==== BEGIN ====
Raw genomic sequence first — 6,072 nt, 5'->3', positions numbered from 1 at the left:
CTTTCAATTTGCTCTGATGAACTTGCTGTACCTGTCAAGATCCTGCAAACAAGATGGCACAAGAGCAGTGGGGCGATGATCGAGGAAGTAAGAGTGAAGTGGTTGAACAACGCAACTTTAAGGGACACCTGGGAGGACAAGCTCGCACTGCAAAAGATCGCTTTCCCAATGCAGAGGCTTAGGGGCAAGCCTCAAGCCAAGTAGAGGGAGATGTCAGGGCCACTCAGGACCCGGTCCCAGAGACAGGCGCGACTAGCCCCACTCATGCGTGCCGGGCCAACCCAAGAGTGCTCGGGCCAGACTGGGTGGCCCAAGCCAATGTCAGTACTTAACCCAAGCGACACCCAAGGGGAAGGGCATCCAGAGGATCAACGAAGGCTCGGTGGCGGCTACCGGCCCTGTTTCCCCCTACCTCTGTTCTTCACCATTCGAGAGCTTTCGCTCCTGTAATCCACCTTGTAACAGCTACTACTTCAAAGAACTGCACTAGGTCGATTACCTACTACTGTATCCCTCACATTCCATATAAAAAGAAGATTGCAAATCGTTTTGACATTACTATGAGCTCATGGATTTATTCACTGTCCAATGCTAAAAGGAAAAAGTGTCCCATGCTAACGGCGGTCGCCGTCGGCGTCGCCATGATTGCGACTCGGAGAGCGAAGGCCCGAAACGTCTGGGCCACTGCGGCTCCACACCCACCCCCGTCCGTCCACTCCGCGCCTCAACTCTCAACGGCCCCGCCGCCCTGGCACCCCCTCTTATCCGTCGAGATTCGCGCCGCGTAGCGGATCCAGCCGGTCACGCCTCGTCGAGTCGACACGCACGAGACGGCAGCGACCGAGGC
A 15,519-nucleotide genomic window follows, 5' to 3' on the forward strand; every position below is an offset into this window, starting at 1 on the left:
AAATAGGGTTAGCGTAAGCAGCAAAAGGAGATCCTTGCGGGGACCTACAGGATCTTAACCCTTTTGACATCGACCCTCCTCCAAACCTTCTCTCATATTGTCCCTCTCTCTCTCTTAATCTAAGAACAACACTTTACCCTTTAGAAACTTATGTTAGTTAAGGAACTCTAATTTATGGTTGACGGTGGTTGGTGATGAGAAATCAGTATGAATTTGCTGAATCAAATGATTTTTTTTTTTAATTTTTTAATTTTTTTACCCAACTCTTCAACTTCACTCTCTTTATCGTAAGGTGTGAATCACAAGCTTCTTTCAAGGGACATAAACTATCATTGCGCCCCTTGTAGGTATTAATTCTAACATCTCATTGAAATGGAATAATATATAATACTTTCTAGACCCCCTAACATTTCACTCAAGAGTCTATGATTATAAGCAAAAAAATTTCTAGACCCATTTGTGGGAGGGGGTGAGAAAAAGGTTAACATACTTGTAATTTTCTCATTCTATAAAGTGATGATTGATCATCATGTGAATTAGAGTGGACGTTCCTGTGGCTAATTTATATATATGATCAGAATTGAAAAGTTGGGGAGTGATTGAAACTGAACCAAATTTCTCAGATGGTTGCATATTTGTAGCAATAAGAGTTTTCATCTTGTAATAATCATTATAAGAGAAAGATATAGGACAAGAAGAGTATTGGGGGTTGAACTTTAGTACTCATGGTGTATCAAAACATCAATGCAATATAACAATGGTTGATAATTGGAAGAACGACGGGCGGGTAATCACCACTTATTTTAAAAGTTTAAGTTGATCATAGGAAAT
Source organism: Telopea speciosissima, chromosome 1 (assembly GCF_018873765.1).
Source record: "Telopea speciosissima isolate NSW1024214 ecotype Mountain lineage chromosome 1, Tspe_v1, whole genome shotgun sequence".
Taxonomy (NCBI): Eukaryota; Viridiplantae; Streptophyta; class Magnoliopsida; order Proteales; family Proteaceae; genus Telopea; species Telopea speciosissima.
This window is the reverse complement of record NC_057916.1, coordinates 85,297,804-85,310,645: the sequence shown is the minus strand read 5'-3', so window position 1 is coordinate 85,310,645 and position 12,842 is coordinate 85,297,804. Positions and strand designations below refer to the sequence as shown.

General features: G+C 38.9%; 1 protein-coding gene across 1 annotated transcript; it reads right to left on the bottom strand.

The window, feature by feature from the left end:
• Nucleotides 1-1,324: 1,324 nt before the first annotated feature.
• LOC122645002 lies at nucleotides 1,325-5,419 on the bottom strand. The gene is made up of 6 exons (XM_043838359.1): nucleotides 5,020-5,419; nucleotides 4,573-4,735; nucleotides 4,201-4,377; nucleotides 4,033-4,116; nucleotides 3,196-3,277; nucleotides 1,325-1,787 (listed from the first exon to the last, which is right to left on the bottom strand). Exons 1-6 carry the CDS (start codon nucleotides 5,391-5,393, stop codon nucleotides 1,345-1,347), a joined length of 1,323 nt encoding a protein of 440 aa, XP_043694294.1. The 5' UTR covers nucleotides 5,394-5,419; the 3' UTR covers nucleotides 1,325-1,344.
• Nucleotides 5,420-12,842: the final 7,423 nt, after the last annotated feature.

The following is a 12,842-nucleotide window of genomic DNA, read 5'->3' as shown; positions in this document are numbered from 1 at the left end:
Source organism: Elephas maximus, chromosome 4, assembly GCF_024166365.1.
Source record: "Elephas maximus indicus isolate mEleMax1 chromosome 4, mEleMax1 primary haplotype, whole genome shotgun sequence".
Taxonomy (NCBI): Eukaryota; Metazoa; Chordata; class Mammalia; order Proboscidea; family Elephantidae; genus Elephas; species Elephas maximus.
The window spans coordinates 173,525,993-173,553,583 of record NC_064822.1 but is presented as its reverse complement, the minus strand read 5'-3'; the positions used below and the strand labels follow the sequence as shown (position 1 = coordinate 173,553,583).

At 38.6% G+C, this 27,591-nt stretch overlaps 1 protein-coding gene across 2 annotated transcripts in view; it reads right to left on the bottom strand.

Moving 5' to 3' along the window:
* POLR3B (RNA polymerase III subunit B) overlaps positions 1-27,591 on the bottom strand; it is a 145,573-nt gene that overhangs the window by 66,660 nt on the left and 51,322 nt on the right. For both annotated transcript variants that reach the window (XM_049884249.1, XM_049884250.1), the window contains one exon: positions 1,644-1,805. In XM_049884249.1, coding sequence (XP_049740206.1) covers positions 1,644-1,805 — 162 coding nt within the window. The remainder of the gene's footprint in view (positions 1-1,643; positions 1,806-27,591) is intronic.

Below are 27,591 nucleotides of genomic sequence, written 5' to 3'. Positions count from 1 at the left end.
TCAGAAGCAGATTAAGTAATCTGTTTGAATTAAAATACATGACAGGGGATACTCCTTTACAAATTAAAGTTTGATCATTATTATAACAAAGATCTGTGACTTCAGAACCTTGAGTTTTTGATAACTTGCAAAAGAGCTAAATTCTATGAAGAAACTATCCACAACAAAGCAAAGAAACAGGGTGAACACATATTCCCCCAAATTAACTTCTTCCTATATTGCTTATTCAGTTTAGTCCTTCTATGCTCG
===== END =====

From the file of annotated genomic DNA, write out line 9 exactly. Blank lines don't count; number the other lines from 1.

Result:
General features: G+C 38.9%; 1 protein-coding gene across 1 annotated transcript; it reads right to left on the bottom strand.